Q&A with Yujia
Yujia is an R&D Project Manager at Radiall Shanghai.
Q.Can you tell us more about your role?
A.As an R&D project manager, my role is to ensure the QCD performance and mitigate the risks of the projects I'm responsible for. I gather the essential information from customers and suppliers, dispatch it to the proper person and make sure that everyone's working in the same direction in an efficient and effective manner.
Q.What do you like most about your work?
A.My favorite part of work is the communication. I enjoy hearing other perspectives and attempting to understand each other, with the goal of eventually reducing the friction among people, orienting members to the same objective and organizing an entire system to work in an optimized way.
Q.What is a typical day like for you at Radiall?
A.My typical day begins with checking emails and blocking out time for any emergencies. Then I attend meetings for exchanging and aligning information or technical meetings for different topics. I am responsible for unblocking the bottlenecks of ongoing projects by coordinating resources from different departments. I also support the decision makers by quickly providing a green or red light.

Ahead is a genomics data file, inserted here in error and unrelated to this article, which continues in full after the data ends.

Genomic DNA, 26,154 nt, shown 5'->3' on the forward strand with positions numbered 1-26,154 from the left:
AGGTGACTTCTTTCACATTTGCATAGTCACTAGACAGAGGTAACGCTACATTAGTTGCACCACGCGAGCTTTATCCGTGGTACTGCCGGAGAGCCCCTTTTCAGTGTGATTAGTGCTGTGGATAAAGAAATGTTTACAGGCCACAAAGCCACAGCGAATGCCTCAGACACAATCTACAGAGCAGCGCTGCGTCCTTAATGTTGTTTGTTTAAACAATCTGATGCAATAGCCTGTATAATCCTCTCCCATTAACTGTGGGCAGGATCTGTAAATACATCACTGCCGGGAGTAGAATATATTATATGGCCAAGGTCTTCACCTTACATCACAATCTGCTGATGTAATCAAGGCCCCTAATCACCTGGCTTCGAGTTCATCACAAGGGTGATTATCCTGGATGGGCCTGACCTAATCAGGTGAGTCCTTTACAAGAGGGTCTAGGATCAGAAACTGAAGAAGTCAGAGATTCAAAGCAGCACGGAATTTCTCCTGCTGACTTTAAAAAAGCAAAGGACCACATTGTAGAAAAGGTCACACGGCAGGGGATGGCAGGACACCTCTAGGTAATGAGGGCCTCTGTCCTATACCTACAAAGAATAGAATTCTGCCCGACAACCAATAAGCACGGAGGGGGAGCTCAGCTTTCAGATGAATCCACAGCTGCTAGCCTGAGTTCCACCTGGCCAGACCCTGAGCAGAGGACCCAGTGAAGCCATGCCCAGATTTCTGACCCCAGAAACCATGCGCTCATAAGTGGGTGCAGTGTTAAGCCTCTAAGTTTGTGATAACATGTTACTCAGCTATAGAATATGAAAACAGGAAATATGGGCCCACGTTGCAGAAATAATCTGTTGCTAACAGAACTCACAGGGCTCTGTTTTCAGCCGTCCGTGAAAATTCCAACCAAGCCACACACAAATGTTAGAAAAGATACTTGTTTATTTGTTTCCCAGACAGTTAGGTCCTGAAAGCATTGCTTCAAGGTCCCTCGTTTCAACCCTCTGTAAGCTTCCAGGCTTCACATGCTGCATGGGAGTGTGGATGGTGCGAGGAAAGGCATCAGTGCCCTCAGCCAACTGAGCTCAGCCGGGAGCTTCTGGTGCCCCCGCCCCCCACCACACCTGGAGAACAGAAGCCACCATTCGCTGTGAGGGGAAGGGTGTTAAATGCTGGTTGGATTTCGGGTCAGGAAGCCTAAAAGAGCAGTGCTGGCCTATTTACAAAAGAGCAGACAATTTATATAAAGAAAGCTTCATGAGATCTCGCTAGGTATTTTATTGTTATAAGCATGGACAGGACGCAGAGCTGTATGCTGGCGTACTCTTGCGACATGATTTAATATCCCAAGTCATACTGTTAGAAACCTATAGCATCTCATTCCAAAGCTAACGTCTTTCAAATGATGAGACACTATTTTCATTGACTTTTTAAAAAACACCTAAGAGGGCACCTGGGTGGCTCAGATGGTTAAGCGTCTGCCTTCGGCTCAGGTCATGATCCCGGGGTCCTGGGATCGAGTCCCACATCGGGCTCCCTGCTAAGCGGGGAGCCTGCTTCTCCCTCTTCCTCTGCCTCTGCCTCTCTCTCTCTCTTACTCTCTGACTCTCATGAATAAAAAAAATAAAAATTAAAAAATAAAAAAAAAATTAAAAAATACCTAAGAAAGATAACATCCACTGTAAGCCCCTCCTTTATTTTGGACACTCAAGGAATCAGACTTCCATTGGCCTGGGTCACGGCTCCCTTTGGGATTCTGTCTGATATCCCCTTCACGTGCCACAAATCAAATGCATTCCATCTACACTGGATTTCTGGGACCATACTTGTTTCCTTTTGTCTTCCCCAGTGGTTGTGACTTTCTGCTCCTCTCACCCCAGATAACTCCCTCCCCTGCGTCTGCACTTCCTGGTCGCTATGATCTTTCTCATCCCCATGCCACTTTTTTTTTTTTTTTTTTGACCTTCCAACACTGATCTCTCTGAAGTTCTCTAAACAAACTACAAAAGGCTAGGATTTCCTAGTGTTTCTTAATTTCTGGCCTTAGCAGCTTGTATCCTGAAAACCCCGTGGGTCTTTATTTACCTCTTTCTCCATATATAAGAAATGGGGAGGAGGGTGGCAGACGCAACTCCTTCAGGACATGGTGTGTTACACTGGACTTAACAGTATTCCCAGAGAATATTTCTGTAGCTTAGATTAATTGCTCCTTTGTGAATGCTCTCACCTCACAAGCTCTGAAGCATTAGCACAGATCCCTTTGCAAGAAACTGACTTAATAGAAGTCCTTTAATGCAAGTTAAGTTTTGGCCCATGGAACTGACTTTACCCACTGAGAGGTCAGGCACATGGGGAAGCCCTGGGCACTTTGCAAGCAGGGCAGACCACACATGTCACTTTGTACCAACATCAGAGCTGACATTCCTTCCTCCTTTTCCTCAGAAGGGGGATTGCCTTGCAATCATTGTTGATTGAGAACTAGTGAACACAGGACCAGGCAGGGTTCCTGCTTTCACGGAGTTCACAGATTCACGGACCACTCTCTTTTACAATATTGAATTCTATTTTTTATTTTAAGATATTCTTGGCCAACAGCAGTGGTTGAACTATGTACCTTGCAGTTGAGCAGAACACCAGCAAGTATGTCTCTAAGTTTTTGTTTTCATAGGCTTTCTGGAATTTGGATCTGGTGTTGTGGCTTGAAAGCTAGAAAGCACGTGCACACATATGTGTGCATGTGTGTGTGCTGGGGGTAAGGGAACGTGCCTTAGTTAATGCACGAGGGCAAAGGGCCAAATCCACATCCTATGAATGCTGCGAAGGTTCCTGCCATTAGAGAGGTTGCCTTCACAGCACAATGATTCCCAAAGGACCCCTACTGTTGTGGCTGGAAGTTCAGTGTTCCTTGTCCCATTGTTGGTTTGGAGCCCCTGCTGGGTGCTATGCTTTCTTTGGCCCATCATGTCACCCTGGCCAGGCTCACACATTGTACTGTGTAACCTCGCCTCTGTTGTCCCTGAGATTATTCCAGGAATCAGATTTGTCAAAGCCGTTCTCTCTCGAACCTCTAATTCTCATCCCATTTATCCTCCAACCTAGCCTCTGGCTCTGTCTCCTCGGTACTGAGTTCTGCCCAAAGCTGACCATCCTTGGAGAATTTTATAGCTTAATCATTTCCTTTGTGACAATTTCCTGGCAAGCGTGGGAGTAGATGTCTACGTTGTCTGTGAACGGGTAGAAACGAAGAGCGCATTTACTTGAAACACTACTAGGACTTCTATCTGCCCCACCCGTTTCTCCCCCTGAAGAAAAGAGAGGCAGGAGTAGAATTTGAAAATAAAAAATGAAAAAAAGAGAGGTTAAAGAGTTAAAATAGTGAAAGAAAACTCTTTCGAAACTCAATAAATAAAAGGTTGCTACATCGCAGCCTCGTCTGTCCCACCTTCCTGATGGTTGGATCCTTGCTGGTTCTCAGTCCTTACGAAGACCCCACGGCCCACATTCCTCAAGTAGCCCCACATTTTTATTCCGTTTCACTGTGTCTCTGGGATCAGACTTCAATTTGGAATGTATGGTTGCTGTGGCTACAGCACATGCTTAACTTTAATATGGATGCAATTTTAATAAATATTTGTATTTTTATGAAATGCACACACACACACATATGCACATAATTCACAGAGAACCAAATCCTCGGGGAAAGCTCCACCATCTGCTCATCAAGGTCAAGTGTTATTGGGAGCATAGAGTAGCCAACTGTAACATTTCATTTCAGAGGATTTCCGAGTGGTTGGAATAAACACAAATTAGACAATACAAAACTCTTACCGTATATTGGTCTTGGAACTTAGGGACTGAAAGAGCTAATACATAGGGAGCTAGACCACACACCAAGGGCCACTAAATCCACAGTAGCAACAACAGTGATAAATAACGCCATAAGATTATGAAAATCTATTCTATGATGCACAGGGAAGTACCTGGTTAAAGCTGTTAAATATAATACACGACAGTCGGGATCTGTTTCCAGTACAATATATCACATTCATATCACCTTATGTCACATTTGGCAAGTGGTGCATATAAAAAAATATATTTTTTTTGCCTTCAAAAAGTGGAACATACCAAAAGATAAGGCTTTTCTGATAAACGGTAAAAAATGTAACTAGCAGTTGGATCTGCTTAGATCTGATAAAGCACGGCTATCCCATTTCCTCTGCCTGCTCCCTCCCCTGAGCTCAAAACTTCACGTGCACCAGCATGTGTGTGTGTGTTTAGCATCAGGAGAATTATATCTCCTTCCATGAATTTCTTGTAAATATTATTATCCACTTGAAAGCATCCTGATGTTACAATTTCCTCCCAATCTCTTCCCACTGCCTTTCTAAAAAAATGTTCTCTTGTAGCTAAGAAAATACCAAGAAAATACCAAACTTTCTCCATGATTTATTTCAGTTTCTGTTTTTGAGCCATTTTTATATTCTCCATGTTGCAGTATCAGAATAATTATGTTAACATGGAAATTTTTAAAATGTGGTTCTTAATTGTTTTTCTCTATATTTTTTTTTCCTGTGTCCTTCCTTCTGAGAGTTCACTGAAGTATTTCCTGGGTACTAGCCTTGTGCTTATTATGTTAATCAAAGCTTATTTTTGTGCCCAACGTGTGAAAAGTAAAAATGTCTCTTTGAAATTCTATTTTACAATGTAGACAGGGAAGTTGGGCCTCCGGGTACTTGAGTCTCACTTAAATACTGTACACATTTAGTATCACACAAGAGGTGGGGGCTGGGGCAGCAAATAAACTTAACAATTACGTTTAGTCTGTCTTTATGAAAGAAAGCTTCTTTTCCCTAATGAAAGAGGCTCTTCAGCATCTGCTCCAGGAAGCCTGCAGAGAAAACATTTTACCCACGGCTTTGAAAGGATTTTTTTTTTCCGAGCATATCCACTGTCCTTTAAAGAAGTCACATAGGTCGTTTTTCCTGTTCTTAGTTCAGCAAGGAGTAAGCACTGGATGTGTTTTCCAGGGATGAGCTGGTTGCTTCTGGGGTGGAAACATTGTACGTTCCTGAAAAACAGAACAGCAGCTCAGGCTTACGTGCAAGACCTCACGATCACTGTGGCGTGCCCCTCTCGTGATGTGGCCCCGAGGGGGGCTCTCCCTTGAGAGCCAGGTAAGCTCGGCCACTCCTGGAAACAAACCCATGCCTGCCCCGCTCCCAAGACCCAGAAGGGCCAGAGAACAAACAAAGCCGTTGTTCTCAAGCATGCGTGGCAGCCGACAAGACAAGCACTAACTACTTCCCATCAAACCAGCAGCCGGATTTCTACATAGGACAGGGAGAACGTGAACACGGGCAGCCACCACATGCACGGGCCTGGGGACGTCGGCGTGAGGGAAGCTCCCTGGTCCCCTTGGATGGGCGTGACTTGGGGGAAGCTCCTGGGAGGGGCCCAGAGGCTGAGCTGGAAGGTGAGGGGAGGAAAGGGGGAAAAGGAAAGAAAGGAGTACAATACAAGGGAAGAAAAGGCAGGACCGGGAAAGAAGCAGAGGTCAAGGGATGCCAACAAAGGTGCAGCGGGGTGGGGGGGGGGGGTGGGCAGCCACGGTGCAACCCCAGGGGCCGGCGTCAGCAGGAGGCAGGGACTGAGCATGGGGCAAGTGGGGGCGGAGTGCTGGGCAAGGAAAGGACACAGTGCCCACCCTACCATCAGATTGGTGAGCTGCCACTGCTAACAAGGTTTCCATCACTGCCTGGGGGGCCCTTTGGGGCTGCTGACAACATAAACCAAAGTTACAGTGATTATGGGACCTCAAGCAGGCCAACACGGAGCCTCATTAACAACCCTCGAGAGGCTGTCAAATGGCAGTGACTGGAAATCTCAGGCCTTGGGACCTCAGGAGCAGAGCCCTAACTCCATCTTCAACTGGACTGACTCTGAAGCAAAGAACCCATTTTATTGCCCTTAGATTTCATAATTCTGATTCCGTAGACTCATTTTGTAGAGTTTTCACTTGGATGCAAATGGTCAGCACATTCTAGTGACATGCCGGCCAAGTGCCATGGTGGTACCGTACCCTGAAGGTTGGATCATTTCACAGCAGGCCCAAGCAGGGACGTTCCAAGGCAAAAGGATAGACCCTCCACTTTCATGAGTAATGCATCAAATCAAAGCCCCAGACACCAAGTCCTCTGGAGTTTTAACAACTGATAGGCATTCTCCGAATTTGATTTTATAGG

Q.What's the best advice you have for people wanting to pursue a career in your field?
A.Besides having project and time management skills, it is important for an R&D project manager to:
- Be more fascinated with human matters than technical ones.
- Not focus only on details, which is typical for those with a technical engineering background. Take a step back and see the big picture.
- Have an optimistic mindset because there are always endless obstacles coming from all directions, and they can easily drive you nuts.
- Stay empathetic during the whole journey with your team members. Once trust is built, more than 80% of obstacles will disappear.
Q.What’s been one of the proudest moments in your career?
A.My proudest moment was my first successful coordination with different departments when I was titled PM. I rectified the prejudice that young men should not share a vision with someone who has decades of experience. We finally came to a consensus. It may not seem like a big thing; however, this small first step I took was a great milestone in my career.